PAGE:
In July foreclosure resales – homes foreclosed on in the prior 12 months – accounted for 7.8 percent of the Southland resale market. That was down from a revised 9.0 percent the month before and down from 20.7 percent a year earlier. Last month’s foreclosure resale rate was the lowest since it was 7.3 percent in June 2007. In the current cycle, foreclosure resales hit a high of 56.7 percent in February 2009.
Short sales – transactions where the sale price fell short of what was owed on the property – made up an estimated 14.5 percent of Southland resales last month. That was the lowest level since it was 14.1 percent in May 2009. Last month’s short sale figure was down from an estimated 16.1 percent the month before and down from 26.2 percent a year earlier.
Absentee buyers – mostly investors and some second-home purchasers – bought 27.4 percent of the Southland homes sold last month, which is the lowest share for any month this year. Last month’s level was down from 28.6 percent in June and down slightly from 27.5 percent a year earlier. The absentee share has ratcheted down gradually each month this year since hitting a record 32.4 percent in January. The monthly average since 2000, when the absentee data begin, is 18.3 percent. Last month’s absentee buyers paid a median $312,000, up 34.5 percent from a year earlier.
After hitting a peak earlier this year, the share of homes flipped has generally trended a bit lower, but rose modestly in July. Last month 6.0 percent of all Southland homes sold on the open market had previously sold in the prior six months. That’s up from a flipping rate of 5.6 percent in June and up from 4.5 percent a year ago. (The figures exclude homes resold after being purchased at public foreclosure auction sales on the courthouse steps).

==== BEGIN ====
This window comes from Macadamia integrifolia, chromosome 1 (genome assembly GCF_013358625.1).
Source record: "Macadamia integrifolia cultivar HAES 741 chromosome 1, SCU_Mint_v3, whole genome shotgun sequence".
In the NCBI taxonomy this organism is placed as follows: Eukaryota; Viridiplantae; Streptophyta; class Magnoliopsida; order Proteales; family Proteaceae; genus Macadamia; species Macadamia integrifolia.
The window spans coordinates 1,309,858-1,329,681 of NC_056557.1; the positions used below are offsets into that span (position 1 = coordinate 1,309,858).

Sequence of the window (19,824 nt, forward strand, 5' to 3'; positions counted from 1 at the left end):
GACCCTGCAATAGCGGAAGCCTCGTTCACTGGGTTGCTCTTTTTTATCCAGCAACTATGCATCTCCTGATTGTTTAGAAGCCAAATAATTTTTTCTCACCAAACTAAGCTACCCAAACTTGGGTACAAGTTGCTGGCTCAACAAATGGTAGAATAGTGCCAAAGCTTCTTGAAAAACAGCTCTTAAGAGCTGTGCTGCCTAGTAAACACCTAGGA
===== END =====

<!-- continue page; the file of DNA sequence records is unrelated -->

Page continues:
Buyers paying with cash accounted for 29.4 percent of last month's home sales, down from 30.5 percent the month before and down from 31.8 percent a year earlier. The cash share of purchases has declined each month since hitting an all-time peak of 36.9 percent this February. Since 1988 the monthly average for cash buyers is 16.2 percent of all sales. Cash buyers paid a median $328,000 last month, up 39.6 percent from a year ago.
Credit conditions again showed signs of easing a bit.
Last month 10.9 percent of Southland home purchase loans were adjustable-rate mortgages (ARMs) – the highest for any month since ARMs were 12.6 percent of the market in July 2008. Last month’s ARM level was up from 9.6 percent the prior month and 6.2 percent a year earlier. Since 2000, a monthly average of about 32 percent of Southland purchase loans have been ARMs.
Jumbo loans, mortgages above the old conforming limit of $417,000, accounted for 28.3 percent of last month’s Southland purchase lending – the second-highest, behind June, since August 2007, when jumbos were 36.7 percent of the market. Last month’s figure was down insignificantly from 28.6 percent the prior month and up from 20.2 percent a year earlier. In the months leading up to the credit crunch that struck in August 2007, jumbos accounted for around 40 percent of the home loan market
All lenders combined provided $7.11 billion in mortgage money to Southern California home buyers in July, the highest amount since $7.95 billion in August 2007.
Government-insured FHA loans, a popular low-down-payment choice among first-time buyers, accounted for 18.5 percent of all purchase mortgages last month. That was down from 19.5 percent the month before and 27.9 percent a year earlier. In recent months the FHA share has been the lowest since spring 2008. The decline reflects tighter FHA qualifying standards implemented in recent years as well as the difficulties first-time buyers are having competing with investors and cash buyers.
DataQuick monitors real estate activity nationwide and provides information to consumers, educational institutions, public agencies, lending institutions, title companies and industry analysts.
The typical monthly mortgage payment Southland buyers committed themselves to paying last month was $1,537, up from $1,483 the month before and up from $1,106 a year earlier. Adjusted for inflation, last month’s typical payment was 35.9 percent below the typical payment in the spring of 1989, the peak of the prior real estate cycle. It was 47.5 percent below the current cycle’s peak in July 2007.
Indicators of market distress continue to decline. Foreclosure activity remains well below year-ago and far below peak levels. Financing with multiple mortgages is very low, and down payment sizes are stable, DataQuick reported.
To view the county-by-county chart, visit DQNews.com.